Salt can add a fantastic taste and texture to your cooking. As such, it’s always tempting to reach for your salt mill with every stir of the pot. However, if you’re trying to watch your sodium intake, you may be wondering how you can add flavour to your food without it.
In this article we’ll explore how to add flavour with no salt, providing you with some easy go-to tricks to use in the kitchen.
Why should you reduce your salt intake?
Though there are lots of different salt types, whichever one you use will contain high levels of sodium which is known to raise your blood pressure. As high blood pressure increases your risk of having a stroke or developing heart disease, it’s certainly something that most people should be keeping an eye on.
In today’s world, salt is already added to most processed foods, meaning whatever you add on top of this has the potential to make your average daily salt intake skyrocket. Even if your doctor hasn’t advised you to reduce your sodium intake, it’s a good idea to do so of your own accord. Following a low salt diet is certainly a healthier way to eat — and it isn’t actually as hard as it sounds.
What is a healthy substitute for salt?
So, what can you use in your cooking instead of salt? Does a substitute even exist? While salt is difficult to replace (with most recipes calling for at least a pinch), there are various easy ways to mimic some of the much-loved properties of salt.
While these replacements aren’t simple substitutions, they can all be used to add a much-needed extra dimension to your cooking.
Tips for cooking without salt
Herbs and spices
If you normally use salt to add flavour to your dishes, then the thought of not using any salt (or very little of it) might be enough to send panic through your veins! Although you might not believe it until you try it, adding a good mix of herbs and spices to your cooking can bring enough brightness or richness to your cooking that your sparse use of salt goes unnoticed. Keep some fresh herbs and a spice rack on a counter in your kitchen to have them on hand, or you might just reach for the salt without thinking.
Opt for herbs and spices that have a distinct taste such as chilli, mint, rosemary, ginger, or cumin, and make sure your cooking still packs a punch! You can still have the salt shakers on the table for those who want to add a sprinkle when eating, but see how people like your unsalted version first. If you find yourself tempted to add a garnish, reach for the pepper grinder to satisfy those flavour intensity cravings.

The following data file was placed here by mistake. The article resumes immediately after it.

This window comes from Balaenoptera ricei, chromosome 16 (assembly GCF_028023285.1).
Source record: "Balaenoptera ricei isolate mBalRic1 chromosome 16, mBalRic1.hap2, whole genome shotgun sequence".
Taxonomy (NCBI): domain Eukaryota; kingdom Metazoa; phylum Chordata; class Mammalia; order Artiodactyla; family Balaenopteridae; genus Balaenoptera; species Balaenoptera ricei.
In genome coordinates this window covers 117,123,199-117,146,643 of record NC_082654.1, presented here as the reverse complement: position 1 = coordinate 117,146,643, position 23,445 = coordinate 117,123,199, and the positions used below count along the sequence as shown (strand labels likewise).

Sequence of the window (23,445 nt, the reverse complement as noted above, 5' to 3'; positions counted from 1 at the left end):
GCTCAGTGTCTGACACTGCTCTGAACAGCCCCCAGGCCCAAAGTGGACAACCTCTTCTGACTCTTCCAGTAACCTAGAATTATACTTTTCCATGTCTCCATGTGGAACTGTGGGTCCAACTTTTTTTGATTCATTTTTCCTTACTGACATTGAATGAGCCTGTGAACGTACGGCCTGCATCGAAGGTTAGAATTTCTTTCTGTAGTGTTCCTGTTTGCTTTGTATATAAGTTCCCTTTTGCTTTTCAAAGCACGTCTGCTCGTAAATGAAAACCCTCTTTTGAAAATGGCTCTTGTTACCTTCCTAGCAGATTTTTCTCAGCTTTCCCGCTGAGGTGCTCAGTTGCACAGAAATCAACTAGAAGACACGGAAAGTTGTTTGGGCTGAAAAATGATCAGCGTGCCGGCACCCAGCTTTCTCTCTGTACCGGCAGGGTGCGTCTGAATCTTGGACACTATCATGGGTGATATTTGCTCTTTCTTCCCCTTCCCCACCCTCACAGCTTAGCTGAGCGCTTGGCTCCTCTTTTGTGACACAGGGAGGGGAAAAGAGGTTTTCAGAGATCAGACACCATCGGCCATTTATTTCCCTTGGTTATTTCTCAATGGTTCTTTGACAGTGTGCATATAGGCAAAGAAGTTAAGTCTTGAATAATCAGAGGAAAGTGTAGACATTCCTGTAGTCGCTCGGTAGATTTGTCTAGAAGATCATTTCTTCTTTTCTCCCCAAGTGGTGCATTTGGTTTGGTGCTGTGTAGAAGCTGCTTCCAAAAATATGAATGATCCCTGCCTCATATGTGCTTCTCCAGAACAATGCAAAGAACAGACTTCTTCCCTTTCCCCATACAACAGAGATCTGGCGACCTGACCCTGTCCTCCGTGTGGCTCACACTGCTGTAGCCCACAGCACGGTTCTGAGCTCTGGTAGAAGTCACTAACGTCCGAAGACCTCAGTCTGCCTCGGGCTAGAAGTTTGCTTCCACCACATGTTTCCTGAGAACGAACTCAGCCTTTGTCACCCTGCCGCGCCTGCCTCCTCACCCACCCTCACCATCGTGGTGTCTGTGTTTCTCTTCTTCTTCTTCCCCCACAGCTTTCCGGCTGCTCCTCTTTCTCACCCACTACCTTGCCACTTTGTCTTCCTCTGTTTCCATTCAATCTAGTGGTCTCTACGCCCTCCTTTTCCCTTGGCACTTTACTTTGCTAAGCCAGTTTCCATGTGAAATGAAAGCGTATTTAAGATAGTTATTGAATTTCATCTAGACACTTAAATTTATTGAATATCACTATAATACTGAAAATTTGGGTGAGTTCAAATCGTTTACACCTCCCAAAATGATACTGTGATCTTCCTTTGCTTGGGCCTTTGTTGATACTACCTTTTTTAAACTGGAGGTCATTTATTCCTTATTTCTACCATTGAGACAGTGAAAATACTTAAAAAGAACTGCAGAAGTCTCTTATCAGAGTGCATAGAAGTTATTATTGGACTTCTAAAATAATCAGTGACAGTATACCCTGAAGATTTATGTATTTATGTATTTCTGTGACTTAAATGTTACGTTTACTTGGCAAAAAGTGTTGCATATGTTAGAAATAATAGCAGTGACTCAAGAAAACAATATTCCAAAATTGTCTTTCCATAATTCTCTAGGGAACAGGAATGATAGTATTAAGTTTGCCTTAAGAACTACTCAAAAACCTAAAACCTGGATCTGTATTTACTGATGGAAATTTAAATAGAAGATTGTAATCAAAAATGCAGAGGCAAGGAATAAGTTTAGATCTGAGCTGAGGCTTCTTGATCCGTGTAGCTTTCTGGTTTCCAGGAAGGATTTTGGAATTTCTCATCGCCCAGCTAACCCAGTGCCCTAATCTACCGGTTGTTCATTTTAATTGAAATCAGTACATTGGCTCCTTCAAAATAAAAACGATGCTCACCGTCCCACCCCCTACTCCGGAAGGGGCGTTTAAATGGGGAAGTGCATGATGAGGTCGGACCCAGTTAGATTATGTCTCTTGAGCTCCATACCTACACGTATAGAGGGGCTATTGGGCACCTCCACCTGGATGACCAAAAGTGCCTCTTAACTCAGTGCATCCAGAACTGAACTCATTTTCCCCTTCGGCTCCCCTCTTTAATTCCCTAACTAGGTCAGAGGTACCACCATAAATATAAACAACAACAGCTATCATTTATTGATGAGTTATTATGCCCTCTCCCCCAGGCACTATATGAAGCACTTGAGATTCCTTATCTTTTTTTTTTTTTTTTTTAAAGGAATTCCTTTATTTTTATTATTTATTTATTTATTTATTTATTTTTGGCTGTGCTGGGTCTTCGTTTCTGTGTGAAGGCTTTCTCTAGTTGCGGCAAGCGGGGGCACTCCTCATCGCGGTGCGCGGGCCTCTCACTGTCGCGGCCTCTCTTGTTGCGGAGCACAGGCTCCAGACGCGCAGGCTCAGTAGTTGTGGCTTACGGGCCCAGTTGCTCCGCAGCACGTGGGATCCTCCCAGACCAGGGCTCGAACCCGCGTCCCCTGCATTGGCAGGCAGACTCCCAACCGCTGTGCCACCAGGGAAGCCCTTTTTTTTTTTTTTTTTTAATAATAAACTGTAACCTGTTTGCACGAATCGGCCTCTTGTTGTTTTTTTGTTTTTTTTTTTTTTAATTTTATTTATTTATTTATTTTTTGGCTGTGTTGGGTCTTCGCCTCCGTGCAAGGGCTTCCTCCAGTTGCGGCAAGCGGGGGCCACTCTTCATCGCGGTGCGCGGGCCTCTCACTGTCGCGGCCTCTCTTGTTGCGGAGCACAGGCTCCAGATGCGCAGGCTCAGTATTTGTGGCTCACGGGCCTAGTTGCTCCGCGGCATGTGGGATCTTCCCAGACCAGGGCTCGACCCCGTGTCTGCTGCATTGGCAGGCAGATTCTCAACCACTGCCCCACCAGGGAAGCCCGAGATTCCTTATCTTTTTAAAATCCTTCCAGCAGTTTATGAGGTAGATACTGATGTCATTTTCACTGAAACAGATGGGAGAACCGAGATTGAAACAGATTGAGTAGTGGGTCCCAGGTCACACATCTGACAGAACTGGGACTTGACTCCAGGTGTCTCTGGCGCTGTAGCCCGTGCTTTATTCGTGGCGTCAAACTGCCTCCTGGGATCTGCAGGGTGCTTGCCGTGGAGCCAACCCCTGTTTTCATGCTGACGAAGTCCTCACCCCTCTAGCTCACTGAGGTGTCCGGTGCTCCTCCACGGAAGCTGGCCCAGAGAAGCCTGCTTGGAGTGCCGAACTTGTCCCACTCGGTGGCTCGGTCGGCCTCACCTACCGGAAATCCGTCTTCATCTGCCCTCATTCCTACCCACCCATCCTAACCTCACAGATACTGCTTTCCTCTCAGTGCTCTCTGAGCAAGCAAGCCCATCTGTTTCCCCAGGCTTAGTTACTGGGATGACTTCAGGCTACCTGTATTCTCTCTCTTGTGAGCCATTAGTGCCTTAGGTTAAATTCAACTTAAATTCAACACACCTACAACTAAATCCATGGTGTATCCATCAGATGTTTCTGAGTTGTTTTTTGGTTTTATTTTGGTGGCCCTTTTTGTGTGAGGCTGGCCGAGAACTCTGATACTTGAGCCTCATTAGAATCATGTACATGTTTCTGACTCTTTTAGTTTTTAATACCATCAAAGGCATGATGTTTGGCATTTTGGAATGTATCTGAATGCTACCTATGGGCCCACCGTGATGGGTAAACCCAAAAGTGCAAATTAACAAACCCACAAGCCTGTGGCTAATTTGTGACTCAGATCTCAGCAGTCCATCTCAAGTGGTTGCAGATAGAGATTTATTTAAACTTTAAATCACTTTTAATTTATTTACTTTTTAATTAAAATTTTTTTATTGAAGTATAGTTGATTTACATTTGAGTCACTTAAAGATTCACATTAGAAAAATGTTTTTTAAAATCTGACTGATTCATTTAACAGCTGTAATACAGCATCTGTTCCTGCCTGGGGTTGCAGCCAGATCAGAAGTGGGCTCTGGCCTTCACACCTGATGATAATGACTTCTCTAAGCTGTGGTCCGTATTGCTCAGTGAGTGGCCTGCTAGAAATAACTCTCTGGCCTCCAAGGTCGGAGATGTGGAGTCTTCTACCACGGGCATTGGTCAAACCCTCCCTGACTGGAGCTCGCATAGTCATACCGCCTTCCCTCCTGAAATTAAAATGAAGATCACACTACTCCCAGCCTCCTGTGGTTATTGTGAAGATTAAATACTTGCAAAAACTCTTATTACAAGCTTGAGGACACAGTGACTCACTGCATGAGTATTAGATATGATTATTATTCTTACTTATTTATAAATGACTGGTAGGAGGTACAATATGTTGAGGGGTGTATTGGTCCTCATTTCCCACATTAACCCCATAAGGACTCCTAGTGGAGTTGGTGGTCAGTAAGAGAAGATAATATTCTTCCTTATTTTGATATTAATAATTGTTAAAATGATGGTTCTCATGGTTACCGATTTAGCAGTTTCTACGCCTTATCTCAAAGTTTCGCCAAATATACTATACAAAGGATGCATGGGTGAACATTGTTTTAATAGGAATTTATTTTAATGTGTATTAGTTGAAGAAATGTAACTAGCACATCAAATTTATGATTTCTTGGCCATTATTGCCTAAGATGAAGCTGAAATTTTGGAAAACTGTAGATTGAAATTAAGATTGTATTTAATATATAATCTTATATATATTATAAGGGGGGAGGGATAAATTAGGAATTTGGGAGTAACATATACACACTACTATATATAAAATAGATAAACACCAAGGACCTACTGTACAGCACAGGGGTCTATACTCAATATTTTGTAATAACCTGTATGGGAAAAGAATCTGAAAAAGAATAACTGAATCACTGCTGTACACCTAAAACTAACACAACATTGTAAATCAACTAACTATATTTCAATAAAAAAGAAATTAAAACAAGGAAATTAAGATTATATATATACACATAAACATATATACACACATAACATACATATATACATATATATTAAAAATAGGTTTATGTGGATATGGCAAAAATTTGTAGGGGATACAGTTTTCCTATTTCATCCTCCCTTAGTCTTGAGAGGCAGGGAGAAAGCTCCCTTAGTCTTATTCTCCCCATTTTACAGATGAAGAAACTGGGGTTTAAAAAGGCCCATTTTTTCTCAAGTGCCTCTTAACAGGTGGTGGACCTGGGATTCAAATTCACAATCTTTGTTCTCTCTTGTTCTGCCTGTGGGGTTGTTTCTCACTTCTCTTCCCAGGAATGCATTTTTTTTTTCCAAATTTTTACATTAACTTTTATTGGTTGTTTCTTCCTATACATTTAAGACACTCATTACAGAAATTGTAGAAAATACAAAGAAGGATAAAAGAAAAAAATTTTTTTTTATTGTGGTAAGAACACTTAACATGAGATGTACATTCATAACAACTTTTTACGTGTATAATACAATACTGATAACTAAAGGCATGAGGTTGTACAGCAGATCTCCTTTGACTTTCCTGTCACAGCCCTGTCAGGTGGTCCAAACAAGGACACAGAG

The acidity packed inside citrus fruits can do wonders for your cooking, often introducing a well-needed extra dimension to the flavour profile of a dish. While lemons perfectly complement chicken and fish, limes are a staple of Asian cuisine. What’s more, most people are partial to the fresh and fruity taste of citrus, so there’s no excuse not to get experimenting! Citrus fruits won’t suit every dish, but when they do they can lift your cooking to a whole new level.
Adding a dash of vinegar to your cooking can enhance your perception of saltiness, and even if you don’t agree, you will probably find that it at least brightens the flavours in a dish. If you used to add salt to liven up a flat, bland taste, then try using red or white wine, balsamic, or apple cider vinegar to the mix to add that sharp edge. Different vinegars will be better suited to different dishes, so do a bit of research to find the best combinations. For instance, while balsamic vinegar is great for glazing meats and drizzling onto salads, red wine vinegar can be used to infuse vegetables with a wonderful taste. Invest in a stylish vinegar pourer and make vinegar a key ingredient in your kitchen.
As cheese is naturally quite salty in flavour, swapping a dash of salt for a sprinkling of cheese shouldn’t be too much of a compromise. Plus, most people adore cheese, so they might even prefer this substitution! If you don’t want to add a whole block but still want that cheesy flavour, opt for a hard, aged cheese such as Parmesan as a little goes a long way. It’s also recommended that you use less of a more pungent cheese as cheese can also contain a high level of salt — and you don’t want to ruin your health conscious efforts.
Garlic and Onions
Most dishes call for at least one aromatic such as garlic, onion, or shallots — and for good reason! These staples provide an excellent base for most dishes and release flavour into your cooking the longer they’re left to cook. Although garlic and onions aren’t simple replacements for salt, if you’re trying to cut salt out of your diet but still want to create tasty meals, then it’s important to pay close attention to the other foundational ingredients in a recipe. Everyone likes putting their own twists on things, but don’t skip these key components — without salt, you’ll need all the flavour that you can get!
Cooking without salt can be difficult at first, but we promise that it gets easier over time. If you’re really struggling with your cravings, you might want to try reducing your salt intake slowly rather than going completely cold turkey. And if you do ‘slip up’ or want to treat yourself, cut yourself some slack — when it comes to having a healthy diet, every little helps.